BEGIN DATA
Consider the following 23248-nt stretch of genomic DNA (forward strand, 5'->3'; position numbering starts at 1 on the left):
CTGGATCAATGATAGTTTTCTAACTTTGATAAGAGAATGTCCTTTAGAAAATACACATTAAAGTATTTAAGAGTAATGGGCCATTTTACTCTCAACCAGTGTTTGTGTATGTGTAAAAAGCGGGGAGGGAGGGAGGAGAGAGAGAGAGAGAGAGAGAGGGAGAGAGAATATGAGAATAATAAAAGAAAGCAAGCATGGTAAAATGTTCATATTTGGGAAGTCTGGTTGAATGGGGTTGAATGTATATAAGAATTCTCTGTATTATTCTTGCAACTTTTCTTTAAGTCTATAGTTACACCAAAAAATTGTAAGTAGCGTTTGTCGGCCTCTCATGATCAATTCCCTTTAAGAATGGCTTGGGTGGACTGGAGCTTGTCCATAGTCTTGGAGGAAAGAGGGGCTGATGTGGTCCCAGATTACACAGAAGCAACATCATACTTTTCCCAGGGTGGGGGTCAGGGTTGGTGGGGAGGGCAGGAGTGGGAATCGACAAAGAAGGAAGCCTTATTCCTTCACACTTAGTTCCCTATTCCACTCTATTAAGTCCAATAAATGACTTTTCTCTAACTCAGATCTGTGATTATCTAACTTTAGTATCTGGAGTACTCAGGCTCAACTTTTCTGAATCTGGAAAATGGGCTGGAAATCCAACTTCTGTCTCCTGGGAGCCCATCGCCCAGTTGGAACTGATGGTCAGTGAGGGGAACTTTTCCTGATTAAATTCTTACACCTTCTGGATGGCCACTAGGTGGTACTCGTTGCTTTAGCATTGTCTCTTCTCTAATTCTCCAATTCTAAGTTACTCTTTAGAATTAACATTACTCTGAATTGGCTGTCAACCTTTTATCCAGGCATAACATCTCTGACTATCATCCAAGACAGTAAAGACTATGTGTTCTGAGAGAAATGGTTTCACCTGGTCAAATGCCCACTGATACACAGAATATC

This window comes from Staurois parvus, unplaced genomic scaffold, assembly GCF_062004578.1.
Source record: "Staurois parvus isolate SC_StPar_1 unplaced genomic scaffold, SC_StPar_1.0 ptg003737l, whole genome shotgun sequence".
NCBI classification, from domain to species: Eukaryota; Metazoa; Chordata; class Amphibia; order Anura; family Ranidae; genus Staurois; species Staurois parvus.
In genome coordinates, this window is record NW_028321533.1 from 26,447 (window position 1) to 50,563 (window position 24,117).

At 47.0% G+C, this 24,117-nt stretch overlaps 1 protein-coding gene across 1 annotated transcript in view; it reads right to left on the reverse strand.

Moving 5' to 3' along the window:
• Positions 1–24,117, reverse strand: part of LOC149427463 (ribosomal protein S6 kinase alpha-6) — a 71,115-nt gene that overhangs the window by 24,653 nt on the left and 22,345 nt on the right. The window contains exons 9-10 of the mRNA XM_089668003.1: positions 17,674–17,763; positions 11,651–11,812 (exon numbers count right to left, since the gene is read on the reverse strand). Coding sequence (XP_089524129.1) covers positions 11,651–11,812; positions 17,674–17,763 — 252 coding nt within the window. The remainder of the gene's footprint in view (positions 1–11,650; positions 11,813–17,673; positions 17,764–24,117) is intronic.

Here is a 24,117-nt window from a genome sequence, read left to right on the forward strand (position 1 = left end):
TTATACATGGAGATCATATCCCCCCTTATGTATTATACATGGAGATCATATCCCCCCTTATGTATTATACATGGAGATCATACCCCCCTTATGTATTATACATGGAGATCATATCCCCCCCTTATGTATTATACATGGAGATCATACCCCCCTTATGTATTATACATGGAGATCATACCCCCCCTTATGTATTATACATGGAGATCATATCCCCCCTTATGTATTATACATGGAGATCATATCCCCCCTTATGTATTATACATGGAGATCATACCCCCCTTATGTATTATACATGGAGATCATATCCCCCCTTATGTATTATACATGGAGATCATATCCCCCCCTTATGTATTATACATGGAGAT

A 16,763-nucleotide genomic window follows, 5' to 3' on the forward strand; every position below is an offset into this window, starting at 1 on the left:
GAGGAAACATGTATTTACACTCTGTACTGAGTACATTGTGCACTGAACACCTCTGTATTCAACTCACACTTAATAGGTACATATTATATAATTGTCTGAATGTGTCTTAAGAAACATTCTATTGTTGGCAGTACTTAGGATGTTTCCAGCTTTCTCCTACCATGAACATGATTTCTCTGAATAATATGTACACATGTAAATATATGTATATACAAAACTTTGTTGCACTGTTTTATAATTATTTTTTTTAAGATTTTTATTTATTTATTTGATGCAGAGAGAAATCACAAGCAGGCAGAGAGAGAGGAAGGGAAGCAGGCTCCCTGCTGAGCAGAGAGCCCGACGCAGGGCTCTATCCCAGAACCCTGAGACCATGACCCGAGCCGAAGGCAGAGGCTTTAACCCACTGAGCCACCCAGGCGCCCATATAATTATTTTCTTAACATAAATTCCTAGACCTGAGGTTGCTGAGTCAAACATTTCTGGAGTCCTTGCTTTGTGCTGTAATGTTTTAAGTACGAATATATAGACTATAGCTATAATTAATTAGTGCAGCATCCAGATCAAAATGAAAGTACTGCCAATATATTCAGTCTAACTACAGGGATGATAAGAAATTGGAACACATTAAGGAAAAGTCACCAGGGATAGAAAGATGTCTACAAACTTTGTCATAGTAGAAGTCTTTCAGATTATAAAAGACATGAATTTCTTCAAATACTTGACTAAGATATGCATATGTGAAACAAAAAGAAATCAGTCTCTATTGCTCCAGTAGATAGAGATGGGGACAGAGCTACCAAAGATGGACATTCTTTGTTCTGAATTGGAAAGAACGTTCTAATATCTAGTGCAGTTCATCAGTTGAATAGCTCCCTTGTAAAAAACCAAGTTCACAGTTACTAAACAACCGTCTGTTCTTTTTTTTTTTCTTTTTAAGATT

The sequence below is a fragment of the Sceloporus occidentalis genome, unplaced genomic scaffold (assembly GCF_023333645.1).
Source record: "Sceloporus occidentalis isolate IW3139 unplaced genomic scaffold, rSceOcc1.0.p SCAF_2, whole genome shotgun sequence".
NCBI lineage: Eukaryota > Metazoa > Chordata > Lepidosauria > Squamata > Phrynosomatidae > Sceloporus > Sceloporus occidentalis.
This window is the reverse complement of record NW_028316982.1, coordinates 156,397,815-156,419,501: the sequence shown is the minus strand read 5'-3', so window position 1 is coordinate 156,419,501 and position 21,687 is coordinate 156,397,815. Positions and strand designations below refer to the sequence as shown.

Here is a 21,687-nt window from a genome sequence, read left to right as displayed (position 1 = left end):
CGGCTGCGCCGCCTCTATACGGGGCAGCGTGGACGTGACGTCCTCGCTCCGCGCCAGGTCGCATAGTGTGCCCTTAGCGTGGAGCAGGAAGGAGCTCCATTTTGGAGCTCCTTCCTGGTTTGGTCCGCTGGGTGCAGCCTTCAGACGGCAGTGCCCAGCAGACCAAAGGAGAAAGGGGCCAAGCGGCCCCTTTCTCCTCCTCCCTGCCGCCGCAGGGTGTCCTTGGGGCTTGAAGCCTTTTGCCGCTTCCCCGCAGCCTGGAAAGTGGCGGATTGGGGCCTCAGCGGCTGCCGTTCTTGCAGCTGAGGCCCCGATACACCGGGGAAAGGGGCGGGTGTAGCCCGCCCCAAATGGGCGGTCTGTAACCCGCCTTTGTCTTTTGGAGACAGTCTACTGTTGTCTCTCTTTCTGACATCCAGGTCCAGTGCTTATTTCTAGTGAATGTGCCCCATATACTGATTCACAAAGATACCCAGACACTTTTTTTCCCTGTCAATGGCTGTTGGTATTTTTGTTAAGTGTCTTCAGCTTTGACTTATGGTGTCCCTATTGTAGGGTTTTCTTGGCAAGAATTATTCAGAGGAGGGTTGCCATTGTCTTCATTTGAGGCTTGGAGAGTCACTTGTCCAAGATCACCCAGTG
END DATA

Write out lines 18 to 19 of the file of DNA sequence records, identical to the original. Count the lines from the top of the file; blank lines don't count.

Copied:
Here is a 21,687-nt window from a genome sequence, read left to right as displayed (position 1 = left end):
CGGCTGCGCCGCCTCTATACGGGGCAGCGTGGACGTGACGTCCTCGCTCCGCGCCAGGTCGCATAGTGTGCCCTTAGCGTGGAGCAGGAAGGAGCTCCATTTTGGAGCTCCTTCCTGGTTTGGTCCGCTGGGTGCAGCCTTCAGACGGCAGTGCCCAGCAGACCAAAGGAGAAAGGGGCCAAGCGGCCCCTTTCTCCTCCTCCCTGCCGCCGCAGGGTGTCCTTGGGGCTTGAAGCCTTTTGCCGCTTCCCCGCAGCCTGGAAAGTGGCGGATTGGGGCCTCAGCGGCTGCCGTTCTTGCAGCTGAGGCCCCGATACACCGGGGAAAGGGGCGGGTGTAGCCCGCCCCAAATGGGCGGTCTGTAACCCGCCTTTGTCTTTTGGAGACAGTCTACTGTTGTCTCTCTTTCTGACATCCAGGTCCAGTGCTTATTTCTAGTGAATGTGCCCCATATACTGATTCACAAAGATACCCAGACACTTTTTTTCCCTGTCAATGGCTGTTGGTATTTTTGTTAAGTGTCTTCAGCTTTGACTTATGGTGTCCCTATTGTAGGGTTTTCTTGGCAAGAATTATTCAGAGGAGGGTTGCCATTGTCTTCATTTGAGGCTTGGAGAGTCACTTGTCCAAGATCACCCAGTG